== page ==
But people don't want to read a long scientific explanation, where they don't understand half of it, like the abstract above :) so the article might suffer from the same, it's not necessarily wrong, but is dumped down so to speak.

    Again, it might be wrong or it could simply be that it would be to long and to boring of an article to explain it correctly.
     
  4. Mestemia

    Mestemia Advocatus Diaboli
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    Are there really tuna taste experts out there?
    And can they tell the difference between the 15 types of fish the FDA says can be legally marketed as tuna?

    dfghaetha.JPG
    {Image is a link to the FDA website it was taken from}
     
  5. Twilight Hue

    Twilight Hue Twilight, not bright nor dark, good nor bad.

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    I heard that too. I wouldn't put past Subway to fraudulently lie about their sandwiches.

    They did lie in the past about their footlong being a foot long as well, from what I recall.

    On the other hand, the test itself seems a tad inconclusive givin the small samples taken and tested.

    Tunagate.. to be continued.
     
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  6. SigurdReginson

    SigurdReginson Grēne Mann
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    How is tuna from a tuna sandwich not an already contaminated sample?... o_O The thing is slathered in mayo!
     
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  7. Deeje

    Deeje Avid Bible Student
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    I'll never eat Subway again! [​IMG]

    Hang on....I never ate Subway in the first place.....better just call it a fish samich....eh?

    I wonder what fish order at Subway....?

    [​IMG]
     
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  8. KAT-KAT

    KAT-KAT Veteran Member

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    I used to like Subway as a kid. The last sandwich I had, though, was a chicken one and the fajita chicken tasted like the smell of a wet dog.
     
  9. Meerkat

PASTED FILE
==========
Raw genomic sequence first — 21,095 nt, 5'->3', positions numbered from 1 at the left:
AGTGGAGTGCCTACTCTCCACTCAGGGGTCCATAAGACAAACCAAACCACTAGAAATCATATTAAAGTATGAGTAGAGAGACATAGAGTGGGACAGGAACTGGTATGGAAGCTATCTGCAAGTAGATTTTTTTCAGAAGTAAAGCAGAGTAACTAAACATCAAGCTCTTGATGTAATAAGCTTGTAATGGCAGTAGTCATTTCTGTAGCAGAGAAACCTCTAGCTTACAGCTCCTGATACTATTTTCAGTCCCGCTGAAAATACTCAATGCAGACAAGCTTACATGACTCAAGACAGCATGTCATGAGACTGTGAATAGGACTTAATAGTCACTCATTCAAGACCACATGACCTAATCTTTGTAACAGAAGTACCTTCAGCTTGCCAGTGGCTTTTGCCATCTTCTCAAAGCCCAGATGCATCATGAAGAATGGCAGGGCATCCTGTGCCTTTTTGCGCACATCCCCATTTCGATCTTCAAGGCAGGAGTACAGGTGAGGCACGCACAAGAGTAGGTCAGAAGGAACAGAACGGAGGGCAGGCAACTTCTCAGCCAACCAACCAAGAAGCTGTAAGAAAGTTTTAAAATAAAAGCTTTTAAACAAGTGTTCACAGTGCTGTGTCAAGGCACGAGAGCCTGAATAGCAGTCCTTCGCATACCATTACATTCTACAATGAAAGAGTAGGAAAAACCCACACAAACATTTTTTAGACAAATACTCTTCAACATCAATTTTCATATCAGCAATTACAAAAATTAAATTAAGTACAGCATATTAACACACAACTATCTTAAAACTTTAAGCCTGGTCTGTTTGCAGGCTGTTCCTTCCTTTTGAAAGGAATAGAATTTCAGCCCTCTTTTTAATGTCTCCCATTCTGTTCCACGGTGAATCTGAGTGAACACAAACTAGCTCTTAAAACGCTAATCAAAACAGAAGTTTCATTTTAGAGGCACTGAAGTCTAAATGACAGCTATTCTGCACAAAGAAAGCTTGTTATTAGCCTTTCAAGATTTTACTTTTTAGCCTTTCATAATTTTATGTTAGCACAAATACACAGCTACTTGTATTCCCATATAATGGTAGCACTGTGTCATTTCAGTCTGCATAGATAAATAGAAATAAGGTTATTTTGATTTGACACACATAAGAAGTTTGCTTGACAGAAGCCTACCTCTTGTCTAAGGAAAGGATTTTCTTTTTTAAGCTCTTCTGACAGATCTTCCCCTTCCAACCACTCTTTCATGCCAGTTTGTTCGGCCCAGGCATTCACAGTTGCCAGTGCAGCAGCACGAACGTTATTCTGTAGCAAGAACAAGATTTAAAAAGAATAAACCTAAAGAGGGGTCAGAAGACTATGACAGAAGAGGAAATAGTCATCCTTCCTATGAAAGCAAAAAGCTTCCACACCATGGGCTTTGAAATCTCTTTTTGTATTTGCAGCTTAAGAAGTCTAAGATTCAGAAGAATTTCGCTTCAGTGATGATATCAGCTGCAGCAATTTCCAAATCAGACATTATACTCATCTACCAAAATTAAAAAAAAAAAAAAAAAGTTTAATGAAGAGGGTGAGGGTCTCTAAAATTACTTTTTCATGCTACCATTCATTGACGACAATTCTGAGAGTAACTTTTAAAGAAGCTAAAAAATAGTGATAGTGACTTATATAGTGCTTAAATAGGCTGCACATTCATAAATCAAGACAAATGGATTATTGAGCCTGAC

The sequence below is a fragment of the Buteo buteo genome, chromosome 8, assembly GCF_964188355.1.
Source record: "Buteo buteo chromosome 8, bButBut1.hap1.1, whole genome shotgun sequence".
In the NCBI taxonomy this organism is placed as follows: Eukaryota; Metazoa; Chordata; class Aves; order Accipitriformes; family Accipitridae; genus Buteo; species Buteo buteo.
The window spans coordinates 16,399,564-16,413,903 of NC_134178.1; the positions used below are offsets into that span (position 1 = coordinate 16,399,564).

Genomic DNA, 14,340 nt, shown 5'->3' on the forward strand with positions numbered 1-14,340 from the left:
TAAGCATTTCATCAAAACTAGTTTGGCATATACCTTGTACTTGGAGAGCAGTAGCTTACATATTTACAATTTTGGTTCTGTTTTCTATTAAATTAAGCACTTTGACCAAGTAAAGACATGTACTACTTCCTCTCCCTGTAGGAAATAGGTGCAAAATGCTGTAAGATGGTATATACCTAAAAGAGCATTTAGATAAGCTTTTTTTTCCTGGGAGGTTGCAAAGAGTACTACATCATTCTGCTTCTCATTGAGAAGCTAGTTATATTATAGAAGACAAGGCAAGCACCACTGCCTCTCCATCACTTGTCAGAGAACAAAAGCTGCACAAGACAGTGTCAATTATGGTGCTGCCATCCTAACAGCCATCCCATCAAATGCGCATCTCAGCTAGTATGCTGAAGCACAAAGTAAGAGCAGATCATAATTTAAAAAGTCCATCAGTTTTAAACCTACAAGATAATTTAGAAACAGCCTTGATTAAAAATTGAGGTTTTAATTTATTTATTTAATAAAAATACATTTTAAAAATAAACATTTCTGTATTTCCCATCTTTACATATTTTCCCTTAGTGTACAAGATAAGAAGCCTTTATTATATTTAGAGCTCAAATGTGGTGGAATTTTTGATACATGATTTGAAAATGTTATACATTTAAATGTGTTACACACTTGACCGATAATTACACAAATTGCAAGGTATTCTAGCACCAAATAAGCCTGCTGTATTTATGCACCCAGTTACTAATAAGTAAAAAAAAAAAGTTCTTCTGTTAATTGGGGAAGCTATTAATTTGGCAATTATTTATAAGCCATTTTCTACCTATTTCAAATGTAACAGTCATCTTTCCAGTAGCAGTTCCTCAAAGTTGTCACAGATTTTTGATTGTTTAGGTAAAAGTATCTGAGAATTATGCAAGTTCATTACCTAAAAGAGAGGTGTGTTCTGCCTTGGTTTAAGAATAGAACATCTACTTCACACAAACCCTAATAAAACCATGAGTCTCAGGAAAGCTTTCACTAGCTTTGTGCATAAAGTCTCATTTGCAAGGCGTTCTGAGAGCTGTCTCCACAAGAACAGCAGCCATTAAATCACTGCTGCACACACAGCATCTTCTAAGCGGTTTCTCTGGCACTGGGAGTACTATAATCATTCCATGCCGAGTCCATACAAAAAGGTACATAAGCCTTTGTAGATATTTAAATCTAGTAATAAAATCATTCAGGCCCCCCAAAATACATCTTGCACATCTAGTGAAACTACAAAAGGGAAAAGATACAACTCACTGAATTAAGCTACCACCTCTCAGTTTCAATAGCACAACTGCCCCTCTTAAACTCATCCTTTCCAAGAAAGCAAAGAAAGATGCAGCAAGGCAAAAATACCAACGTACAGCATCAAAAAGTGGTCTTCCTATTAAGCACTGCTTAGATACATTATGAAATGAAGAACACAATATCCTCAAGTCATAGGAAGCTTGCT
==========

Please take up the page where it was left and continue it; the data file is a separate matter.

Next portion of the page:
Meerkat He's not the messiah, he's a very naughty boy.

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    Oh, my Cod! I feel eel.
     
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  10. exchemist

    exchemist Veteran Member

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    Which article? The one from Fux that you link to, or the original article in the NYT?

    The original NYT article was about a class action law suit being brought against Subway on the grounds that its products allegedly don't contain tuna. This lawsuit, according to the NYT article, seemed to rely on DNA analysis (which is dubious, since cooking denatures DNA). In the course of that very long article about it all, the reporter attempted to duplicate the lab findings of no identifiable tuna DNA, by commissioning her own tests, which also came back -ve. But what she had to say about that is this:

    "
    The Lab Results
    Finally, after more than a month of waiting, the lab results arrived.

    “No amplifiable tuna DNA was present in the sample and so we obtained no amplification products from the DNA,” the email read. “Therefore, we cannot identify the species.”

    The spokesman from the lab offered a bit of analysis. “There’s two conclusions,” he said. “One, it’s so heavily processed that whatever we could pull out, we couldn’t make an identification. Or we got some and there’s just nothing there that’s tuna.” (Subway declined to comment on the lab results.)

    Inside Edition sent samples from three Subway locations in Queens out for testing earlier this year, the lab found that the specimens were, indeed, tuna.

    Even the plaintiffs have softened their original claims. In a new filing from June, their complaints centered not on whether Subway’s tuna was tuna at all, but whether it was “100% sustainably caught skipjack and yellowfin tuna.”

    With all testing, there are major caveats to consider. Once tuna has been cooked, its DNA becomes denatured — meaning that the fish’s characteristic properties have likely been destroyed, making it difficult, if not impossible, to identify.

    All of the people I spoke with also questioned why Subway would swap out its tuna.

    “I don’t think a sandwich place would intentionally mislabel,” Mr. Rudie from Catalina Offshore Products said. “They’re buying a can of tuna that says ‘tuna.’ If there’s any fraud in this case, it happened at the cannery.”

    Peter Horn, the director of the Ending Illegal Fishing Project at the Pew Charitable Trusts, agreed that it would be difficult to place blame on Subway if this were the case.

    “In the defense of Subway, or quite a lot of these fishmongers, the further you get the fish from the bone, the harder it is to recognize what that fish is,” he said.